Since quite some time now we are no longer satisfied with only having our App Layer as code in repositories, but we also want every other component of our system codified. After Infrastructure as Code (e.g., Terraform) and Configuration as Code a.k.a. Continuous Configuration Automation (e.g., Ansible and SaltStack) approaches, we also want our automation itself codified: Pipeline as Code! Some of the big advantages of managing system components in code are:
- It is easier for teams to work on the same complex components if they are managed in code repositories
- Each aspect of your system can be versionized
- Codified components can be easier used for further automation
External CI providers such as Travis or Circle CI made the Pipeline as Code principle very popular - especially amongst OSS Projects. Nevertheless, external CI providers may not support all of your Pipeline needs and even more important: A Pipeline may contain information you do not want to share with external providers. Personally, I pretty much trust the guys from Travis and for OSS projects they are way to go (not saying no to free checks and badges!), but if they get compromised the Pipeline data is exposed. Beginning with version 2, Jenkins finally supports the Pipeline as Code approach with the
Jenkinsfile, which brings our Pipeline back into our own hands. In this post I want to outline how to build a simple codified Pipeline in Jenkins to containerize a Java project with Docker. I will solely focus on the Pipeline code. No Maven/Java code examples will be given here.
I am assuming that you have a Maven Project which builds
mvn clean package -U.
I also assume that you have a running Jenkins 2.x with access to a Docker Daemon (locally or remote). In case you are running Jenkins inside a container, you have to give it access to a Docker Daemon socket, either by sharing the docker hosts socket with the container or by using a remote server.
Jenkins must have read access to your code repository (which can easily be established using deploy keys).
Jenkins must have Maven configured as a global tool referenced as
Further, we need the following Jenkins plugins installed:
The Jenkins Docker Pipeline
For our Java project, let us build a pipeline which handles the following steps:
- Checkout a branch from a SCM
- Set a branch SNAPSHOT version inside the pom file
- Build a .war package for the checked out branch
- Build a docker image containing this .war package
- Send notifications to a Slack channel
To get started, we first create a
build.groovy file inside our Java code repository, ideally on a new branch, which we call
The reason why we put the
build.groovy on a separate branch is to decouple the app code from the pipeline code. Imagine you want to build a feature branch, but something in your pipeline changed. You would need to push a new commit with that pipeline change on the feature branch. This is especially bad, if you want to build a specific commit, e.g., a tag, since that would require you to re-tag. On the other hand this approach adds more complexity to your project, as an extra branch for pipelines may not be as intuitive as keeping the pipeline defintions with the rest of your code in the same branch. A better approach would be to use the Multibranch Pipeline Plugin, also because it is a requirement to get the most out of the new Jenkins UI Blue Ocean. However, in this post we are satisfied with a separate branch. The repositorie’s dir structure may now look something like this:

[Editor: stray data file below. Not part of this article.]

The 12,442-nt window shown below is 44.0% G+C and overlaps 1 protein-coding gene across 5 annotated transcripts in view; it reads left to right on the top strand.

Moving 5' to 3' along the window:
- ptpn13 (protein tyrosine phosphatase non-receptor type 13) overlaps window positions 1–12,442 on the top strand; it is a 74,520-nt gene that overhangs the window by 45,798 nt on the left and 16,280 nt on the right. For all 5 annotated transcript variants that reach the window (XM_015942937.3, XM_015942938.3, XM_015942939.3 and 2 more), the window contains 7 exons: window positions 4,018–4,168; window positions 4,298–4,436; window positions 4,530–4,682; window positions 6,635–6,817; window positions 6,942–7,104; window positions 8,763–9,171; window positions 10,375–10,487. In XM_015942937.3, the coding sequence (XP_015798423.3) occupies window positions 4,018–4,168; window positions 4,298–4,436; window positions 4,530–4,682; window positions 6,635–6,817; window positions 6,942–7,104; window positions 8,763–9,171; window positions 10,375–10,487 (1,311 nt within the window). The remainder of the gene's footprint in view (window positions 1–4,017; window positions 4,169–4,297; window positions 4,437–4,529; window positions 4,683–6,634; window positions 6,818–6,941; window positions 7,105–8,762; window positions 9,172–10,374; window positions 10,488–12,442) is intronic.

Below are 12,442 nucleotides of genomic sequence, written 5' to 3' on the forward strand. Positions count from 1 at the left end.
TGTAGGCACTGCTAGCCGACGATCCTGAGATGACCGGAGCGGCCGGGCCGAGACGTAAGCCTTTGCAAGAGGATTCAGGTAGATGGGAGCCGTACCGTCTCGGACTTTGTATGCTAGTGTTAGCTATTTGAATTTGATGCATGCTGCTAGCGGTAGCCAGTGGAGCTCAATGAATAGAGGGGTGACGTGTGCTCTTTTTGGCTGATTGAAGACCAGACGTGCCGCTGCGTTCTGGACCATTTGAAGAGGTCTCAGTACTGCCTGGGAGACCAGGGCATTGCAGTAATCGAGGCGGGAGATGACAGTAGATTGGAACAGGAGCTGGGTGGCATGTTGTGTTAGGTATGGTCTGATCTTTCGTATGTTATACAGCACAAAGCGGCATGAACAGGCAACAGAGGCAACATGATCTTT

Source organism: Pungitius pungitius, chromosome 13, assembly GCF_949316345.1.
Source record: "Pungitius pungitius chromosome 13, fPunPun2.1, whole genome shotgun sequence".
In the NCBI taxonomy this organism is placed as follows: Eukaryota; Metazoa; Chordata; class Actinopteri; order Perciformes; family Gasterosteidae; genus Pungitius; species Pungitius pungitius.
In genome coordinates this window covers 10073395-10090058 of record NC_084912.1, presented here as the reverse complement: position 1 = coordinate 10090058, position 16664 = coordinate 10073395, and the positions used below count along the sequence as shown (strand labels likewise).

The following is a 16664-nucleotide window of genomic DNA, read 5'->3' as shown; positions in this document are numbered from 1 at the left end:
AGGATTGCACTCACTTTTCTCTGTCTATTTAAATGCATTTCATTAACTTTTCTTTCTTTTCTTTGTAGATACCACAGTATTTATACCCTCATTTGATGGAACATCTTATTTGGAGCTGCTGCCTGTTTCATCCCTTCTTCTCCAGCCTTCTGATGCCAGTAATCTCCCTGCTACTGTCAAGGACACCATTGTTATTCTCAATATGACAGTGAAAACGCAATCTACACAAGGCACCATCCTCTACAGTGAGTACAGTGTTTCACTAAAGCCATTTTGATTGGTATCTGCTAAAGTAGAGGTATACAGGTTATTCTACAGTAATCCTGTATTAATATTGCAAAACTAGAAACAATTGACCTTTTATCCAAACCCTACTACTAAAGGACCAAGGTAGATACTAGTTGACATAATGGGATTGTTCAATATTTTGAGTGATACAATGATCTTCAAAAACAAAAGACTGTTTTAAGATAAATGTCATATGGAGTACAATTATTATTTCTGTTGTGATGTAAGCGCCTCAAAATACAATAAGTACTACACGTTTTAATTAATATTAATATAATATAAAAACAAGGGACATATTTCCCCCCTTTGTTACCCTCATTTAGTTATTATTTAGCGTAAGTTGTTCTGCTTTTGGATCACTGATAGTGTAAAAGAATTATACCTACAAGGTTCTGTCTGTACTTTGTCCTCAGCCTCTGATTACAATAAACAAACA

project/ ├── .jenkins │ └── build.groovy ├── pom.xml └── src
build.groovy script may contain the following for testing purposes:
Now, we create a Jenkins Pipeline job, which checks out the
jenkins branch of our project and looks for the pipeline file
.jenkins/build.groovy. The configuration may look something like this:
When we run this job, it should print
The pipeline started in the job’s console output.
In a next step, we want to build a SNAPSHOT package of a branch. The branch is given as an input variable named
BRANCH_NAME. It can be given to the job as a simple String input parameter or by using the Git Parameter Plugin and is referenced inside the pipeline script as
env.BRANCH_NAME. We want our branch SNAPSHOTs to have the following version naming pattern:
<version> is taken from the checked out
branchName is given as an input parameter
Let’s extend our pipeline script to checkout and build the specified branch:
This pipeline checks out the specified branch, determines and sets the proper branch snapshot version inside the
pom.xml and finally builds the .war file. Next, we move on to packaging our .war inside a Tomcat docker image. We create a docker build context in our project’s
jenkins branch, which will give us the following directory structure:
project/ ├── .docker │ └── build │ ├── docker-entrypoint.sh │ └── Dockerfile ├── .jenkins │ └── build.groovy ├── pom.xml └── src
docker-entrypoint.sh may contain the following:
docker-entrypoint.sh allows our container to be configured via environment variables, making it more flexible to run in different environments. Further, we adjust our
build.groovy script to build and push a functional docker image:
withDockerRegistry are built-in wrappers by Jenkins’ docker-plugin and allow us to use a remote host to build the docker image (very handy when running the Jenkins master inside a container itself) and to define a custom private docker registry (most likely you do not store your companie’s docker images on dockerhub).
Finally, let us add some visibility to our build by sending the build status to a slack channel. We slightly modify our
That’s it! We now have a Pipeline which handles our Docker image builds for specific branches and sends the results to a Slack channel. In a future post I will show how to share Groovy libraries between Jenkins jobs to apply the DRY principle to your Pipeline code.